When there can be so much misinformation and controversy over a topic like homeschooling, it can be quite scary starting out or thinking of starting homeschooling. When we were setting out on our journey, I had so many fears and insecurities bouncing around in my head: What if the work we were doing wasn’t going to be enough, and what if I fell behind and my friends all ended up ahead of me? Was I going to be motivated enough to work without someone hovering over my shoulder? Would homeschooling affect my relationship with my parents and was it going to affect how they see me? A student in their class rather than their own child in our home? Would I be able to take responsibility for my studies or would I have just swapped a school’s control for a parent’s control?
Now don’t get me wrong, I was really excited to be homeschooled and had plenty of positive expectations about it, but all of these daunting thoughts were also circulating round and round in my brain and making me nervous about the path ahead, instead of completely enthusiastic to start. Unfortunately, it is with this mentality that I started homeschooling. I was always comparing my work with what my friends were doing and focusing on making sure that what I was doing was on par and equal to their work. I was concentrating on their journey instead of creating my own. And even though those early months weren’t a great experience, it was something I had to go through in order to grow, find my own path and begin the exploration of authentic learning for me. I had to realise, and my family as well, that we were on a different route of learning and that I shouldn’t compare my learning approach to that of my friends in a “normal” school.
Another thing I struggled with when I started homeschooling was procrastination. I procrastinated doing the work that I had and didn’t feel like completing it because I had a pretty much identical curriculum to that of a mainstream school. It was the same as sitting in a classroom and doing exactly what my school friends were doing. Now that I didn’t have a school teacher constantly checking up on me and making sure I was completing projects, I could put them off and delay finishing them. There was this expectation of having to do something rather than wanting to do it, to achieve a goal. It was a process to finally take the steps to deviate from what we were used to and what we considered safe.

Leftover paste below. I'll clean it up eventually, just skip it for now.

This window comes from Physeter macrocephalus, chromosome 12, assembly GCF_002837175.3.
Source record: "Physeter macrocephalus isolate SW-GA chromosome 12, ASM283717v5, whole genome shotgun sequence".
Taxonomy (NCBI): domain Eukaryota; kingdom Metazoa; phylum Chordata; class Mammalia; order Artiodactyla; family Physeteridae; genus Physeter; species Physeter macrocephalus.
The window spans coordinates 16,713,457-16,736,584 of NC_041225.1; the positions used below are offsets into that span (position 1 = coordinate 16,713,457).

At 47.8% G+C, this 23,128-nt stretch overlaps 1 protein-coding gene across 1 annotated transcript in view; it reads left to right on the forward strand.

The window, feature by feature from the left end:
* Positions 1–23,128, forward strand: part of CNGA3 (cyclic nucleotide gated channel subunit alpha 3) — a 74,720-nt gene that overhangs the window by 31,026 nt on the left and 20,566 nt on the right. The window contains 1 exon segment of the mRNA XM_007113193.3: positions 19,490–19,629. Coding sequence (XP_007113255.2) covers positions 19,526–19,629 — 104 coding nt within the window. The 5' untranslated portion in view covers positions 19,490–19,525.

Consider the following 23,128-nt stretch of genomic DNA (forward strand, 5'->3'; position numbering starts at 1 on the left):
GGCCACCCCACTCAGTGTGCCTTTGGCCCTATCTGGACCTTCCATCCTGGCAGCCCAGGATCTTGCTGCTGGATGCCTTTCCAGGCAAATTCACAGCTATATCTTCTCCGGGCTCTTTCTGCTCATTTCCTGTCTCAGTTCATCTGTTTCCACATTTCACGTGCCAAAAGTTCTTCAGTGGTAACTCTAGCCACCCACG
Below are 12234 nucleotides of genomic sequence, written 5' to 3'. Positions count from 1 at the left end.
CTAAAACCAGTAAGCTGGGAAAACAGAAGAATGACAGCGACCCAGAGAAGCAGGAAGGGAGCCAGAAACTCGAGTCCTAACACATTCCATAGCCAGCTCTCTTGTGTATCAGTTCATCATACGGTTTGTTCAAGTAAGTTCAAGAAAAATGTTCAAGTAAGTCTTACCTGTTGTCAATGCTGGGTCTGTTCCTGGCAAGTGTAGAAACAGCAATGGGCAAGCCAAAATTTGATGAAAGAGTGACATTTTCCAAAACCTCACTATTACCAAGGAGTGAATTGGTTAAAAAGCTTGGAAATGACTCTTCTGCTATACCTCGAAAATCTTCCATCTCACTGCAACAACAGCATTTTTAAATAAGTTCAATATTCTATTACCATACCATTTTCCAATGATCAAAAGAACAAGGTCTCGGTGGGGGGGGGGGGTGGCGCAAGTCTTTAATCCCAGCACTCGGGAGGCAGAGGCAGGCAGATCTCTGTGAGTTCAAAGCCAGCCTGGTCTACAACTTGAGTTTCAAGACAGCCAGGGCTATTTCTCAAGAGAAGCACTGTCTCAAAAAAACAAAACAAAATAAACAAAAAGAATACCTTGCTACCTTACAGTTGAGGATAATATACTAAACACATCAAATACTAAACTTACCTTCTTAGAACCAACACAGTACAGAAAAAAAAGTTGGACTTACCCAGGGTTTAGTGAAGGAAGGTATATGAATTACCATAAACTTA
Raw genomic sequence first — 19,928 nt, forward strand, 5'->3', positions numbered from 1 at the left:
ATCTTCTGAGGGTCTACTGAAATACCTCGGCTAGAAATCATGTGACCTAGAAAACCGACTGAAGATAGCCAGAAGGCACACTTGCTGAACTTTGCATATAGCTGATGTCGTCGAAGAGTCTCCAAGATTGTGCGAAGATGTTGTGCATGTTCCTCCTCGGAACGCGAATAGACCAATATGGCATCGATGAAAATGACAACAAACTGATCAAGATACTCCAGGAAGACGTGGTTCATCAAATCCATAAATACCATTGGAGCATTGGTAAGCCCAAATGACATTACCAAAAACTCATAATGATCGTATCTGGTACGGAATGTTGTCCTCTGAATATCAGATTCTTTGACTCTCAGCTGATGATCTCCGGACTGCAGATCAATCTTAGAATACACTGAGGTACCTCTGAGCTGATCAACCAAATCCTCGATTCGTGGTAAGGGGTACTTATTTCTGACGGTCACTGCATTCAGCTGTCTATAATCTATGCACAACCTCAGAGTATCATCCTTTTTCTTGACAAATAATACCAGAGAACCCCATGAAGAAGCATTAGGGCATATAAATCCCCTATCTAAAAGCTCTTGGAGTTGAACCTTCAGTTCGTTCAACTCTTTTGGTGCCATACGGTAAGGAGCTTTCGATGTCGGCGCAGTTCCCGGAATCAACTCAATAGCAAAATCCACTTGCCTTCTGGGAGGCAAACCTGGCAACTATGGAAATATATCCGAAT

After we came to the realisation that we were on our own path, I started to delve into how homeschooling and learning truly worked for me, instead of procrastinating with the ‘typical’ schoolwork that I didn’t want to do. I then had the chance to find out what made me come alive, and ask myself important questions like what did I most enjoy learning about, what bored me to tears, and also, what style of learning worked best for me? I’ve found that everyone has their own style of learning that suits them best and stimulates their curiosity to learn more. Homeschooling offers the opportunity to learn about yourself while learning for your future. Are you a visual learner, do you learn the most from a practical experience, or are you more of an auditory learner? Homeschooling also gives you the opportunity to learn outside of a textbook. Instead of having a textbook as the one thing that you just sit through and read to get to the end of a syllabus, a textbook becomes a resource that you utilise for its most important parts. One of many resources that are available out there. Everyone has to find the ones that are of the greatest benefit to them. There is no lack of resources on offer which provide a vast variety of alternatives to the traditional mainstream syllabus. Many of these are free and just waiting to be explored. Instead of continuing a vicious cycle of procrastinating work that I didn’t enjoy and then feeling guilty about it, like many people at a mainstream school still end up doing because they can get away with a rush job, I had now found my authentic learning style and I learnt how to motivate myself without someone hovering over me - a learning opportunity I would not have had the chance to experience in mainstream schooling. I became self-directed, something that is not only useful to learn at my age but something that will aid me in my life going forward into adulthood where I will need those skills. It will serve me for the rest of my life.
When I started writing this article, I sat down and thought of what homeschooling meant to me. What came to me is something that I unequivocally believe: homeschooling is learning, but unlimited.